I like how the blog reflects your enthusiasm for the undertaking, and it is obvious that you have given consideration to how the various components of the display will work together. I think it’s a nice detail that gives the presentation of the bonsai tree depth and context in the use of the flagstone mountain range as a base. The description of your creative process and your goal to achieve a flow state while creating the tree gives the article a more individualized touch and aids in communicating your artistic vision.

    • Thanks for the kind words Shrey! I really try to incorporate a little bit of myself into all the projects I create, and I reflect that in the subject material I cover. The Zen aspect of creating this Bonsai tree was truly something I felt while making it.

  • Reed Beidleman
    February 12, 2023 8:46 pm

    I love these types of works! I made onw of these a few years ago that had internal LEDs that lit up the ends of the branch. It was such a fun project and a great candidate for an upcycle project since you can retally source wire as you have done. Your idea of adding the base it great as well. I made mine out of a rough piece of walnut that had a live edge which had a very ‘imperfect’ look but as you mentioned matches the aesthetic you have chosen nicely. I can’t wait to see the final product!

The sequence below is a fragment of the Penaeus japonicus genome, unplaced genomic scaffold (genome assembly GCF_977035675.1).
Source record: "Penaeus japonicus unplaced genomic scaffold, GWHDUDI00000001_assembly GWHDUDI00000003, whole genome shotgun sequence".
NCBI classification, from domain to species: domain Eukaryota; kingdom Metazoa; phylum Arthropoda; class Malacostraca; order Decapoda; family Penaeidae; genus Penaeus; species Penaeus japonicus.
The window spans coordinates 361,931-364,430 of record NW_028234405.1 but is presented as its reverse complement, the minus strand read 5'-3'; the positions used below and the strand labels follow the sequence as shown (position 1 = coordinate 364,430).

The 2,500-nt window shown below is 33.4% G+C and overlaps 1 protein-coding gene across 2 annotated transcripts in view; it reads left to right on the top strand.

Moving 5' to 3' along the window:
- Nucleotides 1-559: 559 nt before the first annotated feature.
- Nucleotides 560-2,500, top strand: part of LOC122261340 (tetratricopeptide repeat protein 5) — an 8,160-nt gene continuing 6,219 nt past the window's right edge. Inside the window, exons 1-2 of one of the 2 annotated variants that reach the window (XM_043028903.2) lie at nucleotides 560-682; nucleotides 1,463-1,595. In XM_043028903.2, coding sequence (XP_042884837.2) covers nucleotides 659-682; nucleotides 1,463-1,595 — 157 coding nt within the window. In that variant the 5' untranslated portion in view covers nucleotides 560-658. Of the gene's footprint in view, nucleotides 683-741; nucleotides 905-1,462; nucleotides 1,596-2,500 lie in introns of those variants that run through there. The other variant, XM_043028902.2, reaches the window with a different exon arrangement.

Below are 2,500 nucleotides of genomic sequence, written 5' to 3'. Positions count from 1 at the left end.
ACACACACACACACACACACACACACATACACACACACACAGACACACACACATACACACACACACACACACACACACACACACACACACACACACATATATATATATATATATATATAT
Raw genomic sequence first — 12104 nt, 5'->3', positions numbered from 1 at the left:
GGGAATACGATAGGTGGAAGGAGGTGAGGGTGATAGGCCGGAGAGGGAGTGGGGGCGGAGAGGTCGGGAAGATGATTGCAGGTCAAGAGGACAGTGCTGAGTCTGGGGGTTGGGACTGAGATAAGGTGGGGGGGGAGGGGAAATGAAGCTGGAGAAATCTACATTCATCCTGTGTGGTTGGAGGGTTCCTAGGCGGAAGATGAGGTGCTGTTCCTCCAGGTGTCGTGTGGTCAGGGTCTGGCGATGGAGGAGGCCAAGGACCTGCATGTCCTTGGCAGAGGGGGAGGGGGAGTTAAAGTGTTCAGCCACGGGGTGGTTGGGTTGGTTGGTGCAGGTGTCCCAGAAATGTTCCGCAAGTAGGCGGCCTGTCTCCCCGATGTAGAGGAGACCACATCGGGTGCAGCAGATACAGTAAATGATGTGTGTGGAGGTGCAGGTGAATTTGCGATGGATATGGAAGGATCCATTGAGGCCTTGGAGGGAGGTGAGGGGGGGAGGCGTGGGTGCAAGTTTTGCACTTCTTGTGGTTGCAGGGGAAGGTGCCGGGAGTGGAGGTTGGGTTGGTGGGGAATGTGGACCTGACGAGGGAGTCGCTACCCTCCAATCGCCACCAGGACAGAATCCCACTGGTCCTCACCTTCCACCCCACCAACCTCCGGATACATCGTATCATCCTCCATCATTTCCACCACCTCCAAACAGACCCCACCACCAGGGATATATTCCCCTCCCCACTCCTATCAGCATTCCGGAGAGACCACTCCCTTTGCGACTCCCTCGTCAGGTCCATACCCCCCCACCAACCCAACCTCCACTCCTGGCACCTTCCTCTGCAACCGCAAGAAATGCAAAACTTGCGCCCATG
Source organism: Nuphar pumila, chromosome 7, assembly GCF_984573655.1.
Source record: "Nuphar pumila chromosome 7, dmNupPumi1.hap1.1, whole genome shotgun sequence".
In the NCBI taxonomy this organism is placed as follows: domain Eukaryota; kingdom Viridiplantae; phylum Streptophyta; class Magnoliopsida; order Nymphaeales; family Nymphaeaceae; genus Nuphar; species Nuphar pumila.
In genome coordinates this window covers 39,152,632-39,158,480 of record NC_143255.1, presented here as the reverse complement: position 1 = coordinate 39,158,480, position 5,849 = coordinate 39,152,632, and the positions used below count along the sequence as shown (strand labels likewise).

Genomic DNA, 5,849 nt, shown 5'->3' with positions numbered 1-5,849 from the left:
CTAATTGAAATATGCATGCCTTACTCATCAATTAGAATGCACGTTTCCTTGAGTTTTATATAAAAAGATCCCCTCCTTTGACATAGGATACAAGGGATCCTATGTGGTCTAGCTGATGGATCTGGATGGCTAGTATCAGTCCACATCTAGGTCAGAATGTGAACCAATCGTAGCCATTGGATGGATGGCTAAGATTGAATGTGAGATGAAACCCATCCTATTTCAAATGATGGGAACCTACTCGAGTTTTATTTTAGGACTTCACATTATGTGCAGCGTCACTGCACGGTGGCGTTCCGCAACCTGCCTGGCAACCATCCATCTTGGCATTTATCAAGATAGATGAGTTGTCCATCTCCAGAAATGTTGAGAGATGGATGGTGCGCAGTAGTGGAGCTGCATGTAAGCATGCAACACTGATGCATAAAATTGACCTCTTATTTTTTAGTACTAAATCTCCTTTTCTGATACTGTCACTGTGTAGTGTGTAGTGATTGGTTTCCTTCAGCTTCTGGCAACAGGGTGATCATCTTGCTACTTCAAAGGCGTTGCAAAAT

• I love the idea of adding LEDs to the branches! That’s such a fun way to emphasize the “wire” aspect of the tree’s foundation. I’d love to see a picture of the tree that you made, I can imagine that walnut base must really tie the whole aesthetic together.

  • Cameron Sprenger
    February 12, 2023 8:34 pm

    Great use of recycled materials. I’m excited to see the final product. There are so many ways to shape this tree just like in bonsai. Finding a balance of a “perfect” natural is the true art in bonsai.

    • Something I’ve already encountered in this project is the struggle with perfectionism. I’ve had a singular wire in a bunch twisted or knotted and its taken me more time to rectify the situation than to accept the slightest miniscule flaw that it creates.

  • This is an impressive idea. I love how the zen and relaxing aesthetic comes in two stages throughout the course of this project. It first comes during the build stage when you get into this zen state of listening to music and creating. It then comes back visually as the final product portrays this zen state as a banzai tree is meant to give a relaxing feeling. Are you planning on keeping the color of the telephone wire, or are you stripping them to bare metal? Either way, the final product will look amazing. I’m excited to see how this turns out!

    • I’ve definitely entered the first stage of Zen with the process of untangling the wire mess that I purchased. There were tiny ribbons that kept the wires bundles together, but I opted to remove them because they were too chaotic compared to the intricate form of the bonsai tree. I thought about stripping the copper wire, but I quite like the colorful aesthetic it creates. It reminds me a lot of Dr. Seuss’ colorful imagination.